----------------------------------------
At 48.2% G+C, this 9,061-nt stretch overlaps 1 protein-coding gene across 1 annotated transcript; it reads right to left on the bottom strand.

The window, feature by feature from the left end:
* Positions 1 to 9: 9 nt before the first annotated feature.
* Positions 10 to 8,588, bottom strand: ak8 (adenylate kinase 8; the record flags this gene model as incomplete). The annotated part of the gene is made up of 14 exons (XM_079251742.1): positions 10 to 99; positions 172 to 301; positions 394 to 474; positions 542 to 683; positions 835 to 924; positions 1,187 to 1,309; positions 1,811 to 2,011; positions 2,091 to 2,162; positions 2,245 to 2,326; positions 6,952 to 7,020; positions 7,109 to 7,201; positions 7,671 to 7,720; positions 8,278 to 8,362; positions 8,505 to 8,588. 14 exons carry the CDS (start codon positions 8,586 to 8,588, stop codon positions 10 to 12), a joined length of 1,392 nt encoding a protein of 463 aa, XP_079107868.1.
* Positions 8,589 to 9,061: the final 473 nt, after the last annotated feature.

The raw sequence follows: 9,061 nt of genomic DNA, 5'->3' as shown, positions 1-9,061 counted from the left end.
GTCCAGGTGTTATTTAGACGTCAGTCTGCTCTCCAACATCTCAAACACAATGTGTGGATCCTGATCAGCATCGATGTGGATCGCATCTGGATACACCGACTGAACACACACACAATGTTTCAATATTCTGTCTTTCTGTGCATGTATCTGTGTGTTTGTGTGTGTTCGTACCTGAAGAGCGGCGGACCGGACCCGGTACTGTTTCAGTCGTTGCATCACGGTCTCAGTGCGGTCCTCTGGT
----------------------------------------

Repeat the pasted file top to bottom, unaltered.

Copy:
At 48.2% G+C, this 9,061-nt stretch overlaps 1 protein-coding gene across 1 annotated transcript; it reads right to left on the bottom strand.

The window, feature by feature from the left end:
* Positions 1 to 9: 9 nt before the first annotated feature.
* Positions 10 to 8,588, bottom strand: ak8 (adenylate kinase 8; the record flags this gene model as incomplete). The annotated part of the gene is made up of 14 exons (XM_079251742.1): positions 10 to 99; positions 172 to 301; positions 394 to 474; positions 542 to 683; positions 835 to 924; positions 1,187 to 1,309; positions 1,811 to 2,011; positions 2,091 to 2,162; positions 2,245 to 2,326; positions 6,952 to 7,020; positions 7,109 to 7,201; positions 7,671 to 7,720; positions 8,278 to 8,362; positions 8,505 to 8,588. 14 exons carry the CDS (start codon positions 8,586 to 8,588, stop codon positions 10 to 12), a joined length of 1,392 nt encoding a protein of 463 aa, XP_079107868.1.
* Positions 8,589 to 9,061: the final 473 nt, after the last annotated feature.

The raw sequence follows: 9,061 nt of genomic DNA, 5'->3' as shown, positions 1-9,061 counted from the left end.
GTCCAGGTGTTATTTAGACGTCAGTCTGCTCTCCAACATCTCAAACACAATGTGTGGATCCTGATCAGCATCGATGTGGATCGCATCTGGATACACCGACTGAACACACACACAATGTTTCAATATTCTGTCTTTCTGTGCATGTATCTGTGTGTTTGTGTGTGTTCGTACCTGAAGAGCGGCGGACCGGACCCGGTACTGTTTCAGTCGTTGCATCACGGTCTCAGTGCGGTCCTCTGGT